Inflammatory bowel disease refers to two chronic (or recurring) conditions called “Crohn’s disease” and “ulcerative colitis,” which cause redness and swelling (inflammation) in parts of the intestinal tract. Like asthma, IBD symptoms in children occur in bouts — periodically flaring up for sometimes weeks or months.
What’s the Difference Between IBS and IBD?
Often confused with irritable bowel syndrome (IBS), IBD is a condition that can cause the intestines to narrow and restrict food from moving through the bowel. IBS is a functional disorder, which means the digestive system looks perfectly normal, but it doesn’t work exactly like it should. IBD and IBS have many similar symptoms, but IBS doesn’t cause blood in the stool (bowel movements or poop) like IBD can.
Crohn’s vs. Ulcerative Colitis in Children
Crohn’s disease and ulcerative colitis are both inflammatory bowel diseases that cause inflammation to different parts of the digestive system. Crohn’s can occur anywhere along the intestinal tract, but it’s commonly found in the last segment of the small intestine (ileum) and the large intestine (colon). Ulcerative colitis mostly affects the colon.
Crohn’s impacts the entire thickness of the intestine and can affect more than one section of the intestinal tract. In contrast, ulcerative colitis occurs only within the inner lining of the organ and is found only in one spot.
What Causes IBD in Children?
The exact cause of IBD in children is unknown. However, experts agree that the environment, genetics, and/or diet may have something to do with it. Scientists believe that an overactive immune system may trigger inflammation in response to an offending agent, like a virus or certain foods. Researchers are actively studying IBD to get to the bottom of possible causes, and hopefully help relieve IBD symptoms in children and adults.
Irritable bowel syndrome (IBS) is a common intestinal disorder that can cause cramps, gas, bloating, diarrhea, and constipation. It's sometimes called "nervous stomach" or a "spastic colon." IBS is not the same as inflammatory bowel disease (IBD).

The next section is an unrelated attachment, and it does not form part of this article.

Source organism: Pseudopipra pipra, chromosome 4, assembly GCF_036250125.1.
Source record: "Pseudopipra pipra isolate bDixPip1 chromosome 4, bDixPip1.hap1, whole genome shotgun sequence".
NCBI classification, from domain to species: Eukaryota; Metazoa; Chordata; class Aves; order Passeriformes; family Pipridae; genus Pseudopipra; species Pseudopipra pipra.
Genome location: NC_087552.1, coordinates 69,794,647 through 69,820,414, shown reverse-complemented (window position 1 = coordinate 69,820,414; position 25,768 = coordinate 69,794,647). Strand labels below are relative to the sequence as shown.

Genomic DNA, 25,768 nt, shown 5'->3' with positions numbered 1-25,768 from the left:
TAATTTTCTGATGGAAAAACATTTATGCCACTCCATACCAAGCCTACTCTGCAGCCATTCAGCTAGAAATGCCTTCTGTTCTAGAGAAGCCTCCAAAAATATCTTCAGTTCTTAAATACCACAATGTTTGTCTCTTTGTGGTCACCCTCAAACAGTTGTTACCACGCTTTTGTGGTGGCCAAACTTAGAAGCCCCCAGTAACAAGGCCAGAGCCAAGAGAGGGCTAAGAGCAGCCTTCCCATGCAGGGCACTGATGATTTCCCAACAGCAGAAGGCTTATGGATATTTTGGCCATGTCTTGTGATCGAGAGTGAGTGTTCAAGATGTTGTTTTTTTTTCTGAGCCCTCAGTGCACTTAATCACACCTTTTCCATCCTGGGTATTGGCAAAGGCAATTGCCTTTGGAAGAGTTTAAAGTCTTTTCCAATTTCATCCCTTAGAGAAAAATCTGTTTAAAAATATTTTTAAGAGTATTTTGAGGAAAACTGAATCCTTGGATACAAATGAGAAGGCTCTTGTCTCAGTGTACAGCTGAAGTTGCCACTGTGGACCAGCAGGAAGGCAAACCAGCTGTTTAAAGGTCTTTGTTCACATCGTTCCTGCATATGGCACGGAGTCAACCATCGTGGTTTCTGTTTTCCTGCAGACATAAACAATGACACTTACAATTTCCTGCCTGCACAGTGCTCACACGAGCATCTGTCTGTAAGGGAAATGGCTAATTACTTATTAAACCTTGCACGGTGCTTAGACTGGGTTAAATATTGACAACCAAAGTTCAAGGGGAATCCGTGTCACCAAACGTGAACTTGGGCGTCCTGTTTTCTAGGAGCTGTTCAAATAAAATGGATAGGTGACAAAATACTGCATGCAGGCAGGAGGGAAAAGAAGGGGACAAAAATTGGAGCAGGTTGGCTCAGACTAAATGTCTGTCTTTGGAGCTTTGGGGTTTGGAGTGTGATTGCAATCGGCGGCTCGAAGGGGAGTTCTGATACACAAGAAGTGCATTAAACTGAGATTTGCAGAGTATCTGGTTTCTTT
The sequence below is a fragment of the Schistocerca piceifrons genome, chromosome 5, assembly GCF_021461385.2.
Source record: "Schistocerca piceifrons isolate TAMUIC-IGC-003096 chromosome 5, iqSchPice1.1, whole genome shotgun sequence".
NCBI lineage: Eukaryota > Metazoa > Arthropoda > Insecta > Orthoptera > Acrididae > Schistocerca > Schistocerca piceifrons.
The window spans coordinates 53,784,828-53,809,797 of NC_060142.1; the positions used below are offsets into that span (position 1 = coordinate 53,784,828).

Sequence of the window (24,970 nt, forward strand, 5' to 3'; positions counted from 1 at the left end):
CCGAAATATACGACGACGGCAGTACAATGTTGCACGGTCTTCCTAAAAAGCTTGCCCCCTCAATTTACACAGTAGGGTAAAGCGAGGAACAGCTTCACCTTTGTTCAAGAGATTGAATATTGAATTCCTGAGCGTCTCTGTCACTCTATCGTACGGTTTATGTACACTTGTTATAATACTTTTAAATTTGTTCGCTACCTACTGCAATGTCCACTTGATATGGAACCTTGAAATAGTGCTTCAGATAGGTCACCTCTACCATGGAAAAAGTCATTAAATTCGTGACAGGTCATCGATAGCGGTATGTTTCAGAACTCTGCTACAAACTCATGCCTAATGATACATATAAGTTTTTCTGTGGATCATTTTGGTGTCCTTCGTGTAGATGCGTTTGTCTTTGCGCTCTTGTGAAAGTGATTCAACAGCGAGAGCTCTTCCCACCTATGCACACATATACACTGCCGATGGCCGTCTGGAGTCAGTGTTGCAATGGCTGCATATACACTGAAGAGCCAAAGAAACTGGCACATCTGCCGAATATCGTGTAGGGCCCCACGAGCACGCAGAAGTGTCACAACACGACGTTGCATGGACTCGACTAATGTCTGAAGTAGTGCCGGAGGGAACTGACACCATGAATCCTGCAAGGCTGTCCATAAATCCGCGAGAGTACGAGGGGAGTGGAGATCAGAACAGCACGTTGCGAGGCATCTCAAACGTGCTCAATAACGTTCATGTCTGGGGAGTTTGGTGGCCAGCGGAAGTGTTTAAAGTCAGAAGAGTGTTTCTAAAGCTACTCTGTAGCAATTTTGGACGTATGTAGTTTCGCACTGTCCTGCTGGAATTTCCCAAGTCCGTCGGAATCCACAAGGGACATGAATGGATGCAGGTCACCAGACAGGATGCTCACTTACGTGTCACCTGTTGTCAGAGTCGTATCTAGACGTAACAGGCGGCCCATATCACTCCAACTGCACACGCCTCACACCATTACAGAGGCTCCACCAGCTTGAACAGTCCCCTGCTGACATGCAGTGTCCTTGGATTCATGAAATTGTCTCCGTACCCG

Milk, caffeine, spicy foods, chocolate, and having a full stomach can trigger IBS symptoms. Emotional stress, physical trauma, and infections can be triggers, too. Stress, in particular, plays a part in IBS. Because nerves in the colon are linked to the brain, stress and conflict (like taking tests, family problems, or moving) can affect how the colon functions.
Constipation and diarrhea are common symptoms of IBS and can cause stomach pain and discomfort that is relieved with bowel movements. Although IBS can be uncomfortable and embarrassing for students, it doesn't cause serious health problems. IBS symptoms can be managed by making changes in diet and lifestyle and reducing stress. Doctors sometimes prescribe medication to treat certain symptoms.
Students with IBS may:
need to use the bathroom often throughout the day
require seating closest to the bathroom or door
feel embarrassed because they are often in the bathroom
need to visit the school nurse for medicine, medical attention, or to change clothes
Students with IBS may miss class time for bathroom breaks. Make sure they have a hallway pass to use the bathroom whenever they need to, and allow extra time for assignments or for make-up work to be completed at home.
Students with IBS can participate in physical education and other activities, but might have to opt out if they're not feeling well.
Stress can play a big part in IBS. Understanding your students' symptoms, diet, and concerns can help. Your students might need to see the school counselor to assist with coping strategies, especially if they're feeling overwhelmed.
Reviewed by: Mary L. Gavin, MD
Date reviewed: September 26, 2016